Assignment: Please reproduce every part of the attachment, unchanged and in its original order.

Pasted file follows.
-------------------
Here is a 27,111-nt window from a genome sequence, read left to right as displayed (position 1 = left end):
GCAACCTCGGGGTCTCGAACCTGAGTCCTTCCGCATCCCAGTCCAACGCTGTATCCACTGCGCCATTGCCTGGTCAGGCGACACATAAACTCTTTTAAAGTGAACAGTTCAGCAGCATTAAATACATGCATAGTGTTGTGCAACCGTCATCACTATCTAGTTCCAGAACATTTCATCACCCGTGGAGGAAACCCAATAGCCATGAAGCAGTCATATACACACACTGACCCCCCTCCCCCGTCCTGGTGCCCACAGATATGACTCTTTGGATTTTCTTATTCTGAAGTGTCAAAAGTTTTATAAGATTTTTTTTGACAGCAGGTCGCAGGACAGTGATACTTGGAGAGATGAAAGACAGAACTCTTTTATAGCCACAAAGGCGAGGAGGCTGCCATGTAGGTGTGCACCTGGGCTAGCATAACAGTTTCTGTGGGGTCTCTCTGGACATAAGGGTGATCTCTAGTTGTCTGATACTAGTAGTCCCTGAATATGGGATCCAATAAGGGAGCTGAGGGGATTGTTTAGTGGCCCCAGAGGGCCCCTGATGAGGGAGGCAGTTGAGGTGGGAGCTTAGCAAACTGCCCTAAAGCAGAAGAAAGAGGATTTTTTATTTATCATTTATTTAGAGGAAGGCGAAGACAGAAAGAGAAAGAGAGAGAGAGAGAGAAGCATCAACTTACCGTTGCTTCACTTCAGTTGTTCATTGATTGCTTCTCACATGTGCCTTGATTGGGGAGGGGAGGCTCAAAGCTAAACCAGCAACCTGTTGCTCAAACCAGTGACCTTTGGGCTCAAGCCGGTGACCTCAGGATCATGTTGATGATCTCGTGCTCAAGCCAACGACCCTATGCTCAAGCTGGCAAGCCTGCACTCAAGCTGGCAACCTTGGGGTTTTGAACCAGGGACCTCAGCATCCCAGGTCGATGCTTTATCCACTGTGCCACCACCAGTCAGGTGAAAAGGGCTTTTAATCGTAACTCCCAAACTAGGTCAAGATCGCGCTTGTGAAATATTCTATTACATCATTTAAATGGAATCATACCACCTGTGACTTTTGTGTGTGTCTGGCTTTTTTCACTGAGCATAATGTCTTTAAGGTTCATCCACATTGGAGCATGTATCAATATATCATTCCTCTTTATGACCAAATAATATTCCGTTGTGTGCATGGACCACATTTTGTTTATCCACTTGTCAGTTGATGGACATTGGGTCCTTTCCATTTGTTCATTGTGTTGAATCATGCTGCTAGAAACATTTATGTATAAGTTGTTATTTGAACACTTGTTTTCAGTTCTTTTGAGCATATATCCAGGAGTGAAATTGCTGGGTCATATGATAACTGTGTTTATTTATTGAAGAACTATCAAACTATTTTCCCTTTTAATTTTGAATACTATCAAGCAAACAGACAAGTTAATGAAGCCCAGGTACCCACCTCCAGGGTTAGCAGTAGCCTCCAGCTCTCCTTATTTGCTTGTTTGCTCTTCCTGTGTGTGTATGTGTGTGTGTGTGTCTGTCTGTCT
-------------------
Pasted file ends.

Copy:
Here is a 27,111-nt window from a genome sequence, read left to right as displayed (position 1 = left end):
GCAACCTCGGGGTCTCGAACCTGAGTCCTTCCGCATCCCAGTCCAACGCTGTATCCACTGCGCCATTGCCTGGTCAGGCGACACATAAACTCTTTTAAAGTGAACAGTTCAGCAGCATTAAATACATGCATAGTGTTGTGCAACCGTCATCACTATCTAGTTCCAGAACATTTCATCACCCGTGGAGGAAACCCAATAGCCATGAAGCAGTCATATACACACACTGACCCCCCTCCCCCGTCCTGGTGCCCACAGATATGACTCTTTGGATTTTCTTATTCTGAAGTGTCAAAAGTTTTATAAGATTTTTTTTGACAGCAGGTCGCAGGACAGTGATACTTGGAGAGATGAAAGACAGAACTCTTTTATAGCCACAAAGGCGAGGAGGCTGCCATGTAGGTGTGCACCTGGGCTAGCATAACAGTTTCTGTGGGGTCTCTCTGGACATAAGGGTGATCTCTAGTTGTCTGATACTAGTAGTCCCTGAATATGGGATCCAATAAGGGAGCTGAGGGGATTGTTTAGTGGCCCCAGAGGGCCCCTGATGAGGGAGGCAGTTGAGGTGGGAGCTTAGCAAACTGCCCTAAAGCAGAAGAAAGAGGATTTTTTATTTATCATTTATTTAGAGGAAGGCGAAGACAGAAAGAGAAAGAGAGAGAGAGAGAGAAGCATCAACTTACCGTTGCTTCACTTCAGTTGTTCATTGATTGCTTCTCACATGTGCCTTGATTGGGGAGGGGAGGCTCAAAGCTAAACCAGCAACCTGTTGCTCAAACCAGTGACCTTTGGGCTCAAGCCGGTGACCTCAGGATCATGTTGATGATCTCGTGCTCAAGCCAACGACCCTATGCTCAAGCTGGCAAGCCTGCACTCAAGCTGGCAACCTTGGGGTTTTGAACCAGGGACCTCAGCATCCCAGGTCGATGCTTTATCCACTGTGCCACCACCAGTCAGGTGAAAAGGGCTTTTAATCGTAACTCCCAAACTAGGTCAAGATCGCGCTTGTGAAATATTCTATTACATCATTTAAATGGAATCATACCACCTGTGACTTTTGTGTGTGTCTGGCTTTTTTCACTGAGCATAATGTCTTTAAGGTTCATCCACATTGGAGCATGTATCAATATATCATTCCTCTTTATGACCAAATAATATTCCGTTGTGTGCATGGACCACATTTTGTTTATCCACTTGTCAGTTGATGGACATTGGGTCCTTTCCATTTGTTCATTGTGTTGAATCATGCTGCTAGAAACATTTATGTATAAGTTGTTATTTGAACACTTGTTTTCAGTTCTTTTGAGCATATATCCAGGAGTGAAATTGCTGGGTCATATGATAACTGTGTTTATTTATTGAAGAACTATCAAACTATTTTCCCTTTTAATTTTGAATACTATCAAGCAAACAGACAAGTTAATGAAGCCCAGGTACCCACCTCCAGGGTTAGCAGTAGCCTCCAGCTCTCCTTATTTGCTTGTTTGCTCTTCCTGTGTGTGTATGTGTGTGTGTGTGTCTGTCTGTCT